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Ward_X last won the day on August 29 2019

Ward_X had the most liked content!

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  • Gender
  • Biography
    Relatively new Blood Banker at an 850 bed trauma I hospital working towards an SBB
  • Occupation
    Transfusion Medicine, MT I

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  1. The bags are engineered with a sort of "breathable" membrane, so you could, in a way, poison the product. We have found floors trying to wipe down units with bleach before they come back to the Blood Bank, which totally isn't okay !!!! but, they wouldn't know otherwise. The products would have to be discarded,
  2. Same as many above, also use saline as a neg. control for CC so it's "accidentally" QC'd. The cubes are also inspected on a daily basis as part of the Cellwasher QC, which checks for valid expiration date of 30d on the cube and that there is sufficient volume. Switched over to PBS somewhat recently, all the procedures were modified.
  3. I wondered the same thing, both about units and the samples from the patients. The only related thing I could think of are policies regarding CJD/vCJD, and those only covered samples. Besides following universal precautions and wearing the necessary PPE, seems to me the only difference is vigorous cleaning of non-disposable equipment with bleach after testing and that samples sent to micro are handled under BSL-3. Another point, you don't know the status of every single patient getting blood products, so do you even know who had Flu B before all this madness?
  4. I'm hoping our donor supply remains strong and healthy donors don't get scared off from giving blood.
  5. You could be neglecting potential transfusions in other facilities; what is the rationale for not checking this tab in Epic?
  6. My facility's previous control was running the previous sample in tandem and the results had to agree within one dilution. This process is currently being remodeled.
  7. Reminds me of a recent forum post I read elsewhere about someone who wanted to give a patient with an anti-Vel phenotypically negative units from family members that actually were still genetically variant. The consensus was molecular negative donor units only!
  8. If you're talking about resolving an ABO with the presence of a cold, I've seen using warmed cells/plasma, adsorbed plasma, or cord cells. Did they use the anti-IgG for the workup, and not the discrepancy?
  9. How does your facility comply with the newer AABB standard Wouldn't compliance with having two determinations of an ABO group prevent erroneous admission?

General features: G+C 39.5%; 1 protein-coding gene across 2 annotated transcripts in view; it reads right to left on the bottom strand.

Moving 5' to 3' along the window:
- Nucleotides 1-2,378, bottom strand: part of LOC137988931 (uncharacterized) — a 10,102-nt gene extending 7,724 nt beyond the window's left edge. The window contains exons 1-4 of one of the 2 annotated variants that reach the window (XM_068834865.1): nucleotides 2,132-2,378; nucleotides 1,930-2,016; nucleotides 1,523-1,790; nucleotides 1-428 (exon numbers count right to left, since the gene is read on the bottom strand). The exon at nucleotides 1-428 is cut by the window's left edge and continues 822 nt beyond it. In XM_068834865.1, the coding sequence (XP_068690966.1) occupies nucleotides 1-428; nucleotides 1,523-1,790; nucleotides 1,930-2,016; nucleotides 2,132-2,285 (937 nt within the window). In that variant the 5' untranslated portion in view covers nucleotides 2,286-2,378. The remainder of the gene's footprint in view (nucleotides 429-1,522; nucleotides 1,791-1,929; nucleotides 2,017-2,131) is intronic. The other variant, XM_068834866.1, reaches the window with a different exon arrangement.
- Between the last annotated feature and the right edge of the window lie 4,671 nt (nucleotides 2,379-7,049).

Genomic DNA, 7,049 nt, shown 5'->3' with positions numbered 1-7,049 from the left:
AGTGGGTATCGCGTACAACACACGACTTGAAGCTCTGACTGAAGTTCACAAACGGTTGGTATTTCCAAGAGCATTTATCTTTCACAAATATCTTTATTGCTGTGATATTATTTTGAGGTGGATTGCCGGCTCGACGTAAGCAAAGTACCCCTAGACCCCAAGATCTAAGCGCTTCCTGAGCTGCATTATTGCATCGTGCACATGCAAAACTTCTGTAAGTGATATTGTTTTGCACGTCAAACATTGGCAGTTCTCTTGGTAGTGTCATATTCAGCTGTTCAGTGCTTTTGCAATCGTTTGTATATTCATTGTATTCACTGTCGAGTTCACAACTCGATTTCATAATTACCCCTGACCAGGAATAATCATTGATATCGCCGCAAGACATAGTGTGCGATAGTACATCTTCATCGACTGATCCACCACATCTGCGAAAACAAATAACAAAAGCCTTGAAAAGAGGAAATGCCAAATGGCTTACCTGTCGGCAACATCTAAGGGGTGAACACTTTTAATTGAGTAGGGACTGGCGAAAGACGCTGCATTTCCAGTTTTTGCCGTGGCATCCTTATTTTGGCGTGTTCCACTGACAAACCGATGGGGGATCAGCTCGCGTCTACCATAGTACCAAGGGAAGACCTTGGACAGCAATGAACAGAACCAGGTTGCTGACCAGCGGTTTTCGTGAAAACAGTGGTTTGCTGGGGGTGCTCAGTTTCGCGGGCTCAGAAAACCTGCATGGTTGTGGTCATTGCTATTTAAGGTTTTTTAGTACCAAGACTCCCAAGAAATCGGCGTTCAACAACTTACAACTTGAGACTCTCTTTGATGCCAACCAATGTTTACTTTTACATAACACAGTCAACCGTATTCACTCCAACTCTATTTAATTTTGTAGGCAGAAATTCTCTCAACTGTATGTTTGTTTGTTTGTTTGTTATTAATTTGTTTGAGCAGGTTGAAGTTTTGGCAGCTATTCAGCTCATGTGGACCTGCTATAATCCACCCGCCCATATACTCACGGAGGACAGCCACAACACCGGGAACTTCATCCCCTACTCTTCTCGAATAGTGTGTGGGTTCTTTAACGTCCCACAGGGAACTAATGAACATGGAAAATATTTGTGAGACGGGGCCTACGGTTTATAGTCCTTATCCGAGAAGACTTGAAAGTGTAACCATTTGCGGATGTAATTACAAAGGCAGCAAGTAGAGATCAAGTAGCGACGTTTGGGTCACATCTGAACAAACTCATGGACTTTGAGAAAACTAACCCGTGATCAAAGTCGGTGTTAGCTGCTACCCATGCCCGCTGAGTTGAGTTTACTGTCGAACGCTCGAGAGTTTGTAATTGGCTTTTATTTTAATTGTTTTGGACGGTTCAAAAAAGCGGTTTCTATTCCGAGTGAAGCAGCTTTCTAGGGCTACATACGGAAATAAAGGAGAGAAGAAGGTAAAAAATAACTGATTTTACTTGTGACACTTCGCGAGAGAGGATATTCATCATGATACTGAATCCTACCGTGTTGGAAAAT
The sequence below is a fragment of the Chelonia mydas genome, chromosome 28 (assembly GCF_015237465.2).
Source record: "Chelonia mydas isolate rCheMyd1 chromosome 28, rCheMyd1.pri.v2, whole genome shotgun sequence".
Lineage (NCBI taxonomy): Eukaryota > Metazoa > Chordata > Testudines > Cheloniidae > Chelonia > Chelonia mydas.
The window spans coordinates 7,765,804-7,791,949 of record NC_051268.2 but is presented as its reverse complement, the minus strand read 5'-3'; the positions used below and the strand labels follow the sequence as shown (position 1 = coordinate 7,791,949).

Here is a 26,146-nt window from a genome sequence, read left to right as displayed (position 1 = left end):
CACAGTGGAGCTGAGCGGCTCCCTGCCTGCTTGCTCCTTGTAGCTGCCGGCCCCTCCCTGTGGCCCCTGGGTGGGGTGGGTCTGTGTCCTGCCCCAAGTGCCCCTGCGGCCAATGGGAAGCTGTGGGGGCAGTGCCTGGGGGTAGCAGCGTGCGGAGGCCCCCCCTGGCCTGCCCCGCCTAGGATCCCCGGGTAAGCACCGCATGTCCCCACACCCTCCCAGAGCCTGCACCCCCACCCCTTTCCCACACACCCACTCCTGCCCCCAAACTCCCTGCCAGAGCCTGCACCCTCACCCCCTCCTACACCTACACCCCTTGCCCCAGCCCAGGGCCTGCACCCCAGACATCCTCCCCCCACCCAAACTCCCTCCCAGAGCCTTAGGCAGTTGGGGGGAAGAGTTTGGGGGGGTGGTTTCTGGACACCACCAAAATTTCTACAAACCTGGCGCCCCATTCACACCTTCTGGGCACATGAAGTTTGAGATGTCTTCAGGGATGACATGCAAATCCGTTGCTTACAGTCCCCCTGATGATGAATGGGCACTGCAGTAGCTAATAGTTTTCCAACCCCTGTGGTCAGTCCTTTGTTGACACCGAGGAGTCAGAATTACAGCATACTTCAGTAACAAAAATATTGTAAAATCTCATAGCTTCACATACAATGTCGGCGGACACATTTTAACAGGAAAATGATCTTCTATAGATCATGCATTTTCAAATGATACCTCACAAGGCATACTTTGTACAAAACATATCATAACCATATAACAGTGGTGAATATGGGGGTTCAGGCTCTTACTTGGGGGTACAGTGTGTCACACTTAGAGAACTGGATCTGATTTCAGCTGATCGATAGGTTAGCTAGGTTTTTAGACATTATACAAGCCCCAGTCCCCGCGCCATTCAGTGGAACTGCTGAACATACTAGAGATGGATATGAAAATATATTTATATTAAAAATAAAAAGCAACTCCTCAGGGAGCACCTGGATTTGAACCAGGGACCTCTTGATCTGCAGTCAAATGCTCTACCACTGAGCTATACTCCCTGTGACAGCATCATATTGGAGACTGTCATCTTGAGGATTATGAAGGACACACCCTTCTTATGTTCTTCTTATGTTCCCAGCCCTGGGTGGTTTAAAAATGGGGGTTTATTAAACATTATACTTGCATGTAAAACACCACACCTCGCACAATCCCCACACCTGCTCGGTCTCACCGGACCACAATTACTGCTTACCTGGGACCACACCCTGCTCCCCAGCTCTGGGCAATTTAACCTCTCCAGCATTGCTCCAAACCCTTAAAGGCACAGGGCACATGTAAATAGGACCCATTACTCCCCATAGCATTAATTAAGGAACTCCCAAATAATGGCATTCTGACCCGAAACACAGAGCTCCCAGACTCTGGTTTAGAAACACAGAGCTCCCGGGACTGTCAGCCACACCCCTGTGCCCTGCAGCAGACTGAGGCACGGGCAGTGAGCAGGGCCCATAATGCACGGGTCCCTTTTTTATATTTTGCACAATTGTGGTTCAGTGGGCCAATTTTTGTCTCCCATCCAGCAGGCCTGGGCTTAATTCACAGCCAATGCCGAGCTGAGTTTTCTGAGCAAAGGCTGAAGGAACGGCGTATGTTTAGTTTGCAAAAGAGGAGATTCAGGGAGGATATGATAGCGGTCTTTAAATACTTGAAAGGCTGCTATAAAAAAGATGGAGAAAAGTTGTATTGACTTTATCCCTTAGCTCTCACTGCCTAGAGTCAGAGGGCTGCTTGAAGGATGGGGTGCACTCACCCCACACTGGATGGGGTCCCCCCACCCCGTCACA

10. I graduated from an MLS program in the last 5 years and I had two semesters of clinical chemistry, two semesters of clinical microbiology, one semester hematology, and one semester immunohematology. You can imagine my surprise when I came around in my clinical rotations and tried to grasp what an adsorption was, ha! Anyway, students tend to have a harder time going through Blood Bank for that reason.
  11. From what I've seen, these patients normally have type-specific instructions for all products listed in their file. For example, for current in-process transplants, an OtoA Pos patient may have an O Red Cell Products instruction, an A or AB Plasma instruction, and an A, AB, or washed platelet instruction. If they have fully switched over to the donor type, their file notes that instead, and then it's type specific from there...
  12. I have heard of facilities using TEG or ROTEM.
  13. My facility uses Helmers and we have racks manufactured by Astron Systems. They store units vertically in sets of two or four. You can fit 4 across the length of a Helmer fridge in 2 rows (so 8 racks of 4, 32 total). In the Helmers with a higher bulk of products, we have some sort of plastic/acrylic dividers that section of units. We also have longer/heavier plastic "sleeves" that go down the length of the shelf, and those fit ~15 bags and go three across. So, I guess we have a lot of options! Intrigued to hear others!
  14. Looking again at the Circular, FFP should be infused immediately after thawing, or discarded after 24hrs if not refrigerated. The Technical Manual references that components prepared in an open system require a reduction in expiry time from the time the system was opened. But, use of approved sterile collection devices maintains a closed system instead, allowing actions such as pooling or sampling to maintain the original expiration date/time. Thawed plasma is derived in a functionally closed system. I do not see any mentions of pooling in an open system -- only for platelets and cryo, with cryo having a 4hr outdate for an open system. The only mentions of pooled plasma was in regards to pathogen-reduced plasma, which had a 24 outdate from thaw. There is a section in the Technical Manual called Pooling under the Whole-Blood Collection and Component Processing chapter. You can also reference Table 9-1 Requirements for Storage, Transportation, and Expiration to see all the product types and their expirations. Are you talking about pooling for fractionation?
  15. Ward_X


    I can reply to this now that our Christmas Eve MTP has calmed down
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